Compliance with the american academy of ophthalmology preferred practice pattern for diabetic retinopathy in a resident ophthalmology clinic

Victoria L. Tseng, Paul B. Greenberg, Ingrid U. Scott, Kent L. Anderson

Research output: Contribution to journalArticle

11 Scopus citations


Purpose: The purpose of this study was to evaluate compliance with the American Academy of Ophthalmology Diabetic Retinopathy (DR) Preferred Practice Pattern for an initial DR examination in a resident ophthalmology clinic. Methods: Adult patients with diabetes were included if seen in the resident ophthalmology clinic at a Veterans Affairs Medical Center for an initial DR examination between July 2006 and June 2007. Medical records were reviewed for compliance with the 29 applicable elements from the American Academy of Ophthalmology DR Preferred Practice Pattern. Results: Of 451 diabetic patient visits in the ophthalmology clinic in the study period, 70 met inclusion criteria. The overall mean compliance rate was 52%. Compliance was best in the categories of examination (mean = 87%), diagnosis (mean = 82%), and treatment (mean = 74%). Compliance was lowest in the categories of medical history (mean = 11%) and counseling/referral (mean = 34%). Conclusion: Compliance with both practice and documentation of American Academy of Ophthalmology DR Preferred Practice Pattern guidelines at a resident ophthalmology clinic should be monitored, especially in the areas of medical history, patient education, and referrals. A target level of compliance should be set and maintained in all the DR Preferred Practice Pattern categories, especially in a teaching hospital where residents are developing their approach to quality care.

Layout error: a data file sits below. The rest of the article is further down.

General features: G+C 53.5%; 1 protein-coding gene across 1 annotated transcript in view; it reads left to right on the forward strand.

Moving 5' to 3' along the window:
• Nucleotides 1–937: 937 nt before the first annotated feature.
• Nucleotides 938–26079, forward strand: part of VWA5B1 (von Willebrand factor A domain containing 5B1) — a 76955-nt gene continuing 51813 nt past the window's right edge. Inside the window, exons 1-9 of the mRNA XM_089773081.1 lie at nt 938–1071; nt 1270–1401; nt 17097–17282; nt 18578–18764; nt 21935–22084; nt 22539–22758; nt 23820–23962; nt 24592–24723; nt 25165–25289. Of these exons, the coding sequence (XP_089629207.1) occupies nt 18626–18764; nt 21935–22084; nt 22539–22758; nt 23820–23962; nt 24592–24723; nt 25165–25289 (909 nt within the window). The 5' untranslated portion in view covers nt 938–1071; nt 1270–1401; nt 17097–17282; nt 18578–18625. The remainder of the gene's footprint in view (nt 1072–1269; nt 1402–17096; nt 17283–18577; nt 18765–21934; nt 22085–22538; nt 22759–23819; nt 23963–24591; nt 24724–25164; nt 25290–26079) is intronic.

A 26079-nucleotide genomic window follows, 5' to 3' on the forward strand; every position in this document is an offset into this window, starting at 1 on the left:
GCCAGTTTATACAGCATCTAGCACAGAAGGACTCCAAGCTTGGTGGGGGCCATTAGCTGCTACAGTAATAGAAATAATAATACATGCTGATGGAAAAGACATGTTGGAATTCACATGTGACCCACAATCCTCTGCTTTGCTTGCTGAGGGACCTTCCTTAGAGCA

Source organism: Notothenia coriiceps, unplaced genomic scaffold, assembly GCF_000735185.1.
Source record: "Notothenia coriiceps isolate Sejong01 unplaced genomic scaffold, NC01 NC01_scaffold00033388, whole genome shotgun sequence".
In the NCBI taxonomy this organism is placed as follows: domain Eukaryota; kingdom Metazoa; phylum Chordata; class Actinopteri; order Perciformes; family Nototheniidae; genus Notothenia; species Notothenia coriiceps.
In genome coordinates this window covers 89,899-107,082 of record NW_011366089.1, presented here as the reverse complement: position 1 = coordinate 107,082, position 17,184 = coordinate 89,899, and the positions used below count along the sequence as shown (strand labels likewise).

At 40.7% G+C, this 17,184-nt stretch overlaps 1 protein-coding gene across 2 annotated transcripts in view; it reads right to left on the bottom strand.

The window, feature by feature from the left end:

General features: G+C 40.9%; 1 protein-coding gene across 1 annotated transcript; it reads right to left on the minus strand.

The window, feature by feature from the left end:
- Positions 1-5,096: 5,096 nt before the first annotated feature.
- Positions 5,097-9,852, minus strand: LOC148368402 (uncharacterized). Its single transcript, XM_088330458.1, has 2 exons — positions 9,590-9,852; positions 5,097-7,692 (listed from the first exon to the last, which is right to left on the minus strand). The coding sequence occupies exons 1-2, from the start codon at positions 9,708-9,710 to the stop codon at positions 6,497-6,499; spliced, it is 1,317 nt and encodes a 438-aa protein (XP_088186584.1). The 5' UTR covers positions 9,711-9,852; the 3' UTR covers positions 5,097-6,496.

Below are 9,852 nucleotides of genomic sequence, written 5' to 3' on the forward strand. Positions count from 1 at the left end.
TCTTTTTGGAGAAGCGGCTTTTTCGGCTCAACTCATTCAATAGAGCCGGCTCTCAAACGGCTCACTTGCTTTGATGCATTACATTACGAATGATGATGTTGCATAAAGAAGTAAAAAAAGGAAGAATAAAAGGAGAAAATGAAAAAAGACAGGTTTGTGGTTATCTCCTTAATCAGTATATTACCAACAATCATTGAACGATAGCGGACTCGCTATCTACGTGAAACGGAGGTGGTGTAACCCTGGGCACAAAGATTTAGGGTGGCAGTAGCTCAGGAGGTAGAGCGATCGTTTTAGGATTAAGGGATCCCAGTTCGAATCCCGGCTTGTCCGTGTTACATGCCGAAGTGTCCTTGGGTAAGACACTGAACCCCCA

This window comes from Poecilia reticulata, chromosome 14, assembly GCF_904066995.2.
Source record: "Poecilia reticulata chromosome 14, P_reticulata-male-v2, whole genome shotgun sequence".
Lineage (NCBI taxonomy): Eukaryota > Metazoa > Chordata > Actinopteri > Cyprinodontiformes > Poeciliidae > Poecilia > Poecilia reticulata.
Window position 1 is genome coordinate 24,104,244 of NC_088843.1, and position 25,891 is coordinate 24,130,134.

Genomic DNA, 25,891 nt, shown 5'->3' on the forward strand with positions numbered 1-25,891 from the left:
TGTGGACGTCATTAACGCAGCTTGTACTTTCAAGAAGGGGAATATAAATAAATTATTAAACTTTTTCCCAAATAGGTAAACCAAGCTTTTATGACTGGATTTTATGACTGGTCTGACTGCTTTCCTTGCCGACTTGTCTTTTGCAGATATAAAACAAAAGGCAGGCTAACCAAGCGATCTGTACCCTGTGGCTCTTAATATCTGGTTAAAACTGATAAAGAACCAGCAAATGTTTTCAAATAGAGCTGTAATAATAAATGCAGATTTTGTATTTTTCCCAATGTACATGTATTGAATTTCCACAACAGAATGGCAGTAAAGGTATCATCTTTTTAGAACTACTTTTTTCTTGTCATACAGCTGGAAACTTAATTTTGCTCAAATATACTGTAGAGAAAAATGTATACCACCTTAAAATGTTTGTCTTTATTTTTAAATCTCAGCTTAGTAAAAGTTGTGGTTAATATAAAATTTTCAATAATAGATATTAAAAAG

Original languageEnglish (US)
Pages (from-to)787-794
Number of pages8
Issue number5
Publication statusPublished - May 1 2010



  • American academy of ophthalmology
  • Compliance
  • Diabetic retinopathy
  • Preferred practice pattern
  • Resident education

ASJC Scopus subject areas

  • Ophthalmology

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